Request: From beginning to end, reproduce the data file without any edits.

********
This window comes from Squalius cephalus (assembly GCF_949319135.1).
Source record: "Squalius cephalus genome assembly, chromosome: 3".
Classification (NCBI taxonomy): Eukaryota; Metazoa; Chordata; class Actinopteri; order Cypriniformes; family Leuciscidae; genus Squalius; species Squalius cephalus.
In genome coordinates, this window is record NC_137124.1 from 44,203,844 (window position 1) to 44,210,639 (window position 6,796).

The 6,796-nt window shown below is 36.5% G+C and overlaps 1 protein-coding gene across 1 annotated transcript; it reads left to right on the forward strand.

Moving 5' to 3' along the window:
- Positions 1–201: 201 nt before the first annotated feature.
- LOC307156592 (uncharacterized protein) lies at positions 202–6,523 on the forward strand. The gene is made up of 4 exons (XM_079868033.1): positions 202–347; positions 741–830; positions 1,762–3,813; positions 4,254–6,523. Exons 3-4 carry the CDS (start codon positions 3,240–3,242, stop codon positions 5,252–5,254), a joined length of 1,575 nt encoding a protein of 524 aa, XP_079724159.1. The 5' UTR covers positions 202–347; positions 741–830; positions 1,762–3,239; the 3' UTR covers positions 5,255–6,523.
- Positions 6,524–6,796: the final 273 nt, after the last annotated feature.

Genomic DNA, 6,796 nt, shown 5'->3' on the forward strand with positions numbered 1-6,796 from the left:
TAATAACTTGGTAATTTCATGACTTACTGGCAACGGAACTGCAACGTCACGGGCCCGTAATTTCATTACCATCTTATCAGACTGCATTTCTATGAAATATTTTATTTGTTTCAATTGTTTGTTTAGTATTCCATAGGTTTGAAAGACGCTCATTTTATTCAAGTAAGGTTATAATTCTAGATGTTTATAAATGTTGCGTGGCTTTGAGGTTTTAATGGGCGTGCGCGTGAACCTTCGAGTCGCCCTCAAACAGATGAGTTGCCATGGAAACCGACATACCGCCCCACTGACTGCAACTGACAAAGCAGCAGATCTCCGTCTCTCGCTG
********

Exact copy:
This window comes from Squalius cephalus (assembly GCF_949319135.1).
Source record: "Squalius cephalus genome assembly, chromosome: 3".
Classification (NCBI taxonomy): Eukaryota; Metazoa; Chordata; class Actinopteri; order Cypriniformes; family Leuciscidae; genus Squalius; species Squalius cephalus.
In genome coordinates, this window is record NC_137124.1 from 44,203,844 (window position 1) to 44,210,639 (window position 6,796).

The 6,796-nt window shown below is 36.5% G+C and overlaps 1 protein-coding gene across 1 annotated transcript; it reads left to right on the forward strand.

Moving 5' to 3' along the window:
- Positions 1–201: 201 nt before the first annotated feature.
- LOC307156592 (uncharacterized protein) lies at positions 202–6,523 on the forward strand. The gene is made up of 4 exons (XM_079868033.1): positions 202–347; positions 741–830; positions 1,762–3,813; positions 4,254–6,523. Exons 3-4 carry the CDS (start codon positions 3,240–3,242, stop codon positions 5,252–5,254), a joined length of 1,575 nt encoding a protein of 524 aa, XP_079724159.1. The 5' UTR covers positions 202–347; positions 741–830; positions 1,762–3,239; the 3' UTR covers positions 5,255–6,523.
- Positions 6,524–6,796: the final 273 nt, after the last annotated feature.

Genomic DNA, 6,796 nt, shown 5'->3' on the forward strand with positions numbered 1-6,796 from the left:
TAATAACTTGGTAATTTCATGACTTACTGGCAACGGAACTGCAACGTCACGGGCCCGTAATTTCATTACCATCTTATCAGACTGCATTTCTATGAAATATTTTATTTGTTTCAATTGTTTGTTTAGTATTCCATAGGTTTGAAAGACGCTCATTTTATTCAAGTAAGGTTATAATTCTAGATGTTTATAAATGTTGCGTGGCTTTGAGGTTTTAATGGGCGTGCGCGTGAACCTTCGAGTCGCCCTCAAACAGATGAGTTGCCATGGAAACCGACATACCGCCCCACTGACTGCAACTGACAAAGCAGCAGATCTCCGTCTCTCGCTG